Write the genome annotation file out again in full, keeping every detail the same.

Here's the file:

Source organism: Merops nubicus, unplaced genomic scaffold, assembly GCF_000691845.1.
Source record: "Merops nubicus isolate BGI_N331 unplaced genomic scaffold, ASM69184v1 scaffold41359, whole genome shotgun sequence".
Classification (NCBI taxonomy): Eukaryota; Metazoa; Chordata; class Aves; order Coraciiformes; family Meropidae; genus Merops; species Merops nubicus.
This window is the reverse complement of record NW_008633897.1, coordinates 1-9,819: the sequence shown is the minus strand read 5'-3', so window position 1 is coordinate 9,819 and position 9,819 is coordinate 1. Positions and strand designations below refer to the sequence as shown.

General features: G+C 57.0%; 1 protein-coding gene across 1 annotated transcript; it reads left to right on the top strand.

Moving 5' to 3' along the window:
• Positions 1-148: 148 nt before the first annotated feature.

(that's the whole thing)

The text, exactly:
Source organism: Merops nubicus, unplaced genomic scaffold, assembly GCF_000691845.1.
Source record: "Merops nubicus isolate BGI_N331 unplaced genomic scaffold, ASM69184v1 scaffold41359, whole genome shotgun sequence".
Classification (NCBI taxonomy): Eukaryota; Metazoa; Chordata; class Aves; order Coraciiformes; family Meropidae; genus Merops; species Merops nubicus.
This window is the reverse complement of record NW_008633897.1, coordinates 1-9,819: the sequence shown is the minus strand read 5'-3', so window position 1 is coordinate 9,819 and position 9,819 is coordinate 1. Positions and strand designations below refer to the sequence as shown.

General features: G+C 57.0%; 1 protein-coding gene across 1 annotated transcript; it reads left to right on the top strand.

Moving 5' to 3' along the window:
• Positions 1-148: 148 nt before the first annotated feature.